Toni Morrison is on the list. So are John Green and Harper Lee. And John Steinbeck and Margaret Atwood. All wrote books that were among the 100 most subjected to censorship efforts over the past decade, as compiled by the American Library Association. Sherman Alexie’s prize-winning “The Absolutely True Diary of a Part-Time Indian” came in at No. 1, followed by Dav Pilkey’s “Captain Underpants” picture book series and Jay Asher’s young adult novel “Thirteen Reasons Why.” Objections raised by parents and other community members have ranged from explicit language and depictions of drug use in Alexie’s novel to Asher’s theme of suicide. “A lot of the books on the list also reflect a growing trend in recent years to challenge books by people of color and books from the LGBTQ community,” said Deborah Caldwell-Stone, director of the library association’s Office for Intellectual Freedom. Examples include Morrison’s “The Bluest Eye,” about a Black girl raped by her father; Alex Gino’s “George,” about a transgender child; and Justin Richardson’s and Peter Parnell’s picture book about two gay penguins, “And Tango Makes Three.”The list was announced Monday as the library association prepares to mark its annual Banned Books Week.Green’s debut novel, “Looking for Alaska,” was ranked fourth, with others in the top 10 including E.L. James’ explicit blockbuster “50 Shades of Grey,” Raina Telgemeier’s graphic novel “Drama” and Lauren Myracle’s “Internet Girls” series. As with its yearly snapshots of most challenged books, the ALA defines a challenge as a “formal, written complaint filed with a library or school requesting that materials be removed because of content or appropriateness.” The list is based on news reports and on accounts submitted from libraries and others in the local community, although the ALA believes many challenges go unreported. The association does not formally count the number of times books are removed from a library shelf or from a school reading list.The decade list overall is a mixture of old standards such as Lee’s “To Kill a Mockingbird” and Mark Twain’s “The Adventures of Huckleberry Finn” and more recent works such as Stephen Chbosky’s “The Perks of Being a Wallflower” and Suzanne Collins’ multimillion selling “The Hunger Games,” which has been accused of being anti-family and promoting violence. Others included were Atwood’s Dystopian classic “The Handmaid’s Tale,” Steinbeck’s “Of Mice and Men” and J.D. Salinger’s “The Catcher in the Rye.” Most of the books are fiction, but the list also includes such nonfiction works as Jeanette Walls’ memoir about growing up with dysfunctional parents, “The Glass Castle,” and “Anne Frank: Diary of a Young Girl,” which has faced challenges for the Jewish girl’s emerging sexual feelings and physical changes as she and her family hide from the Nazis in Amsterdam during World War II. Frank was 15 when she was captured in 1944, and she died in a concentration camp the following year. “There are actually two lines of objections to the Anne Frank diary,” Caldwell-Stone said. “One line is about her physical attraction to a boy (Peter Schiff, whom she met in school) and there were also objections that it was inappropriate for someone 12 years old to learn about the Holocaust. It was too much of a downer. It was not uplifting to young people.”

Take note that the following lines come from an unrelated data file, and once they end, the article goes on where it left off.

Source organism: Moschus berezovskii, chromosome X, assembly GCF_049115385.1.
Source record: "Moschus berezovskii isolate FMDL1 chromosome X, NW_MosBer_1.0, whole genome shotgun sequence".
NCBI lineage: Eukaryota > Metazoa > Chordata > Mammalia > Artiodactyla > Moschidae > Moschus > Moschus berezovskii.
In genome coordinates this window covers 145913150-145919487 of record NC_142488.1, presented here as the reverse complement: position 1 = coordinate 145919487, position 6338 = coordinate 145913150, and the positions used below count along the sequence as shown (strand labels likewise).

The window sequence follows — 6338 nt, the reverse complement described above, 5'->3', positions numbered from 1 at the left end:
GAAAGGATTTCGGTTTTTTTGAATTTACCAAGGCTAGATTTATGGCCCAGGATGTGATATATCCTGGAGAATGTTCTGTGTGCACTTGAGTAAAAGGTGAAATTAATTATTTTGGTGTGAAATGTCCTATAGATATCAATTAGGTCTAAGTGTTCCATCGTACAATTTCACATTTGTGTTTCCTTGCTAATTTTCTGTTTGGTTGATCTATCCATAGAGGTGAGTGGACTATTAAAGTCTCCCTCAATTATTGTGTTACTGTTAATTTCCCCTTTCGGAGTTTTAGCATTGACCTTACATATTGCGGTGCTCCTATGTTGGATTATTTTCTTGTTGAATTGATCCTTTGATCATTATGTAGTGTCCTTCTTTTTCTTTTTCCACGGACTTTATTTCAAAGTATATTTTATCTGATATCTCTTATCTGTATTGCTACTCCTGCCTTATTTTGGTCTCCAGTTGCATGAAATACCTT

Three Bollywood actors, including top star Deepika Padukone, were questioned by India’s narcotics agency on Saturday as part of an investigation into the movie industry’s alleged links with drug peddlers and cartels, officials said.Padukone was the first to arrive at the Narcotics Control Board’s office in Mumbai. She had received a summons earlier in the week while shooting a movie in the western beach resort of Goa.Video broadcast live on Indian TV news channels later showed Shraddha Kapoor and Sara Ali Khan also reaching the agency’s office for questioning.Details of the questioning were not immediately available.The narcotics agency said in a statement that it started the Bollywood drug probe after the death of young actor Sushant Singh Rajput, whose body was found at his Mumbai residence in June. An investigation is ongoing.Padukone is one of more than a dozen people working with the Hindi movie industry who have been questioned by the agency in the past two weeks. Her manager Karishma Prakash was questioned on Friday.A top Bollywood filmmaker, Karan Johan, said in a statement Friday that allegations of narcotics being consumed at a party hosted by him in July last year at his residence were “false and baseless.” His response came after an old video from a star-studded party at his residence surfaced on social media.
Mysterious creatures like Bigfoot and the Loch Ness Monster are more than just fun scary stories that we tell ourselves. Myths and superstitions that are passed down through the generations can provide insight into a culture’s perspective. As VOA’s Dora Mekouar reports, they can also function as a warning.